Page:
6. ^ "About the Laguindingan International Airport". Laguindingan International Airport. Retrieved August 8, 2013.
  7. ^ "Laguindingan airport fully operational by June 15". Malaya. June 4, 2013. Archived from the original on August 8, 2013. Retrieved August 9, 2013.
  8. ^ "Laguindingan Airport Development Project "On Schedule"". Laguindingan Airport Development Project. November 21, 2009. Retrieved August 8, 2013.
  9. ^ Mike U. Crismundo (June 11, 2013). "Security tight in run-up to Laguindingan airport opening". Manila Bulletin. Retrieved August 9, 2013.
  10. ^ Louie Logarta (November 22, 2012). "Laguindingan Airport a tragedy waiting to happen". The Daily Tribune. Retrieved August 8, 2013.
  11. ^ Kris Bayos (June 10, 2013). "Laguindingan Airport opens June 15". Manila Bulletin. Retrieved August 8, 2013.
  12. ^ "Int'l Airport in CDO Opens in April – Aquino". Manila Bulletin. Yahoo! News Philippines. February 16, 2013. Retrieved August 8, 2013.
  13. ^ Gerry Gorit (June 11, 2013). "Laguindingan Airport to open June 15". GMA News. Retrieved August 8, 2013.
  14. ^ Edu Lopez (April 18, 2013). "DOTC resets transfer to new Cagayan de Oro Airport to June 15". Manila Bulletin. Civil Aeronautics Board. Retrieved August 8, 2013.
  15. ^ Efren Montano (June 12, 2013). "PNoy inaugurates new Laguindingan airport". Journal Online. Retrieved August 9, 2013.
  16. ^ a b "Laguindingan Airport may see night flights by Dec". Port Calls Asia. June 23, 2014. Retrieved August 17, 2014.
  17. ^ "First night flight arrives at Laguindingan airport in Northern Mindanao". GMA News. March 13, 2015. Retrieved March 13, 2015.
  18. ^ Mike Baños (October 20, 2017). "CEB launches Laguindingan as 7th Regional Hub". Kagay-an. Retrieved October 20, 2017.
  19. ^ "Cebu Pacific Launches Laguindingan as 7th Hub" (Press release). CdoDev. October 20, 2017. Retrieved October 20, 2017.
  20. ^ "Domestic Lounge". Retrieved February 5, 2021.
  21. ^ Cai U. Ordinario (August 7, 2013). "PDMF approves pre-feasibility funding for three PPP projects". BusinessMirror. Retrieved August 9, 2013.
  22. ^ Galvez, Daphne (March 4, 2019). "Aboitiz awarded original proponent status for Laguindingan airport". Philippine Daily Inquirer. Retrieved March 4, 2019.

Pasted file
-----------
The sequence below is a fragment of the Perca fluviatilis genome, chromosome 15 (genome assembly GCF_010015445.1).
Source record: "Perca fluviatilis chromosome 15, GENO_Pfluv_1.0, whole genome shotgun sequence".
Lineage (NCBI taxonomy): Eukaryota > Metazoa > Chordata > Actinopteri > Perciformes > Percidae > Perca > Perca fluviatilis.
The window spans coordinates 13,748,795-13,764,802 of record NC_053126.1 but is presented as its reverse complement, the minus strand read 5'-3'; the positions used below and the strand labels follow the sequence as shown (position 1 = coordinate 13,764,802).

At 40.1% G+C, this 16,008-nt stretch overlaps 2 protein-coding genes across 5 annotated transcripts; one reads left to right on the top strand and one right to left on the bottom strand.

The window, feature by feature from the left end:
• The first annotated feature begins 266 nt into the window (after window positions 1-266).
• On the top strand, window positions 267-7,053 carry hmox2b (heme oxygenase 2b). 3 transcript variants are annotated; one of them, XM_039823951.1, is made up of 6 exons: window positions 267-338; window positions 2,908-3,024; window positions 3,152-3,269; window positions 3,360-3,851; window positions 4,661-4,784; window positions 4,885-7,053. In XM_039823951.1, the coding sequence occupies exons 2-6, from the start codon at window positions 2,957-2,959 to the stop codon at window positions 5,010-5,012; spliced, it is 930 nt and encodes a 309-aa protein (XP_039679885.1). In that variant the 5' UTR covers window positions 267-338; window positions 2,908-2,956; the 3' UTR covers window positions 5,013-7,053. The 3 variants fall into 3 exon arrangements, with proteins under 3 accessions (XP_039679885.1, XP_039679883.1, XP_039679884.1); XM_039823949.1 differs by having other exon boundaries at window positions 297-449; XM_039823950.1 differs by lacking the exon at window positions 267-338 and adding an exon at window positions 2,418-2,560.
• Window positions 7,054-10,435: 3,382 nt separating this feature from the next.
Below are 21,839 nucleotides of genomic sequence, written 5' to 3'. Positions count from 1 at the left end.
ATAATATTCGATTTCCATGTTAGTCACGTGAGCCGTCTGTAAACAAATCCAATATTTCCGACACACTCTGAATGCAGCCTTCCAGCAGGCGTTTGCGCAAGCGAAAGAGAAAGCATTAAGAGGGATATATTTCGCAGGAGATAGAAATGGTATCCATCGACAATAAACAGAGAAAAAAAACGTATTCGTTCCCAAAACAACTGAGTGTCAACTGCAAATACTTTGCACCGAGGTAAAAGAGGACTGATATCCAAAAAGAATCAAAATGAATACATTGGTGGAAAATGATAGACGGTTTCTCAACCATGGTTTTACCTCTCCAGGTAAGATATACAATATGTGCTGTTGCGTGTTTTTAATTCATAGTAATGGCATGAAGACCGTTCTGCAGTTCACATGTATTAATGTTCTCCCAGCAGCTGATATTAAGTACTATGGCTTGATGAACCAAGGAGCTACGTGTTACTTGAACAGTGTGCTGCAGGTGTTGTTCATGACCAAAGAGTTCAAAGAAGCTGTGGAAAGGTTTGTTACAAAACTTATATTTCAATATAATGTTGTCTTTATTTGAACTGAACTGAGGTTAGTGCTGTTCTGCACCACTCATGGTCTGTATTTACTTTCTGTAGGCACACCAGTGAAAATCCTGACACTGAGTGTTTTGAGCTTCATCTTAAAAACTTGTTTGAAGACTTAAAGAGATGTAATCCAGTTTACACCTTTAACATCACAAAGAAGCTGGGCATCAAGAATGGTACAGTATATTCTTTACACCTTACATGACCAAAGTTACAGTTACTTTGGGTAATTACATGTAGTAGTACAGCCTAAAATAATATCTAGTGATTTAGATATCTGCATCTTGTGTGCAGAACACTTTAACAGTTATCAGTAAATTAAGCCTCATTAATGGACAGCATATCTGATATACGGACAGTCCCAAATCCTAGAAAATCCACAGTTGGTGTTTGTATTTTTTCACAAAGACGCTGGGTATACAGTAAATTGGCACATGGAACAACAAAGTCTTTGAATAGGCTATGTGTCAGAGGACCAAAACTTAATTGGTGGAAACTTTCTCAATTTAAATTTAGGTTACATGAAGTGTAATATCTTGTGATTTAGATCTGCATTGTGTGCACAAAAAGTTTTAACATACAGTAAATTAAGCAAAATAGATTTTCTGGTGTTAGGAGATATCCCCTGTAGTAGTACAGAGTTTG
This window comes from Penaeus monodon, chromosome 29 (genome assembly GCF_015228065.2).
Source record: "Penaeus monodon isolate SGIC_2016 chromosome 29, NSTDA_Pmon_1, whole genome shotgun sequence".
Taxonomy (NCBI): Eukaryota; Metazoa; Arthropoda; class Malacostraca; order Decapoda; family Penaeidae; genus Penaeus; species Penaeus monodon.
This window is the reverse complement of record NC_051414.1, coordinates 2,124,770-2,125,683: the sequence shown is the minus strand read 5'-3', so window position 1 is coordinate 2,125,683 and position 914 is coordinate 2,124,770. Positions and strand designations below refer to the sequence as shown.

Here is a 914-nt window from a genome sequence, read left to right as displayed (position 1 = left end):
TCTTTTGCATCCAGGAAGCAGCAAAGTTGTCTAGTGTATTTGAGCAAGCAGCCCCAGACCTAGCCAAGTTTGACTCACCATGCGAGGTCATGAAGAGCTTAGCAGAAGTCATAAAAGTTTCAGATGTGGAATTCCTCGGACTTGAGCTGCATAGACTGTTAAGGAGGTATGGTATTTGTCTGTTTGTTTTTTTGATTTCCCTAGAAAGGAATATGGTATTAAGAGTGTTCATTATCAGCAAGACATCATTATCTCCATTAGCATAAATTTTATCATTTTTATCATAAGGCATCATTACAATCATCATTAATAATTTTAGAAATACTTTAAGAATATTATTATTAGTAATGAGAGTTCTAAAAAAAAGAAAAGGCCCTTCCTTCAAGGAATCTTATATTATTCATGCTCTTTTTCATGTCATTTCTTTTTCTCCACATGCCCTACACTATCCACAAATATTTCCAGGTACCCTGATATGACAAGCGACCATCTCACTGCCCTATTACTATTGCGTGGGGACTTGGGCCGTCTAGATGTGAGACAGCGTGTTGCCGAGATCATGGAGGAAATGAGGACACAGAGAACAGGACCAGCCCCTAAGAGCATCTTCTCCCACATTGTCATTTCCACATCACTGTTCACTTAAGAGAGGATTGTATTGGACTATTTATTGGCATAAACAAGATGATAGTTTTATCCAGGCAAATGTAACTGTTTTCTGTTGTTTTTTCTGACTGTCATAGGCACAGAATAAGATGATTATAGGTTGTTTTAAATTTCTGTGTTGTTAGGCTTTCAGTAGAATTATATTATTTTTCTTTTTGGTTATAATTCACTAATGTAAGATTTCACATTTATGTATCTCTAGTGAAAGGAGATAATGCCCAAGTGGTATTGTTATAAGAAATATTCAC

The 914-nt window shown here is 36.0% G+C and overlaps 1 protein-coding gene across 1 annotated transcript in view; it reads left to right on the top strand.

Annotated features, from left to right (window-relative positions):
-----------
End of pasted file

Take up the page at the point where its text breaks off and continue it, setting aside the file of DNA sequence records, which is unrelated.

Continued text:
23. ^ "Laguindingan airport touted to become busiest regional transport hub". MindaNews. Retrieved August 3, 2015.
  24. ^ Mike Banos (March 13, 2014). "Still a long way to go for international flights in Laguindingan". Businessweek Mindanao. Retrieved March 13, 2014.
  25. ^ Pelone, Ruel Villanueva. "The web portal of BWM Group of Publications". Retrieved August 1, 2015.
  26. ^ "Ayala Eyes Aerotropolis Concept for Laguindingan" (PDF). National Economic and Development Authority. September 16, 2011. Retrieved August 9, 2013.
  27. ^ "Ayala eyes Aerotropolis concept for Laguindingan". CDO Dev. September 19, 2011. Retrieved August 9, 2013.
  28. ^ a b "San Miguel keen on Laguindingan airport PPP". Rappler. June 13, 2013. Retrieved August 9, 2013.
  29. ^ Dumlao-Abadilla, Doris (October 2, 2017). "ALI to develop Mindanao ind'l estate". Philippine Daily Inquirer. Retrieved October 4, 2017.
  30. ^ Darwin G. Amojelar (June 3, 2013). "Laguindingan Airport to start operations on June 15". Interaksyon. Archived from the original on August 16, 2013. Retrieved August 9, 2013.
  31. ^ Ratunil, Elaine O. (February 27, 2013). "PNoy: P7.9-B airport will boost econ of M. Oriental". Philippine Information Agency. Archived from the original on August 8, 2013. Retrieved August 9, 2013.
  32. ^ "After 22 years, Laguindingan Airport starts commercial operation June 15". MindaNews. Mindanao Times. June 13, 2013. Retrieved August 9, 2013.
  34. ^ "AirAsia to start Clark to Cagayan de Oro flights and vice-versa (via Cebu) on December 5". CDODev. November 26, 2022. Retrieved November 30, 2022.

External linksEdit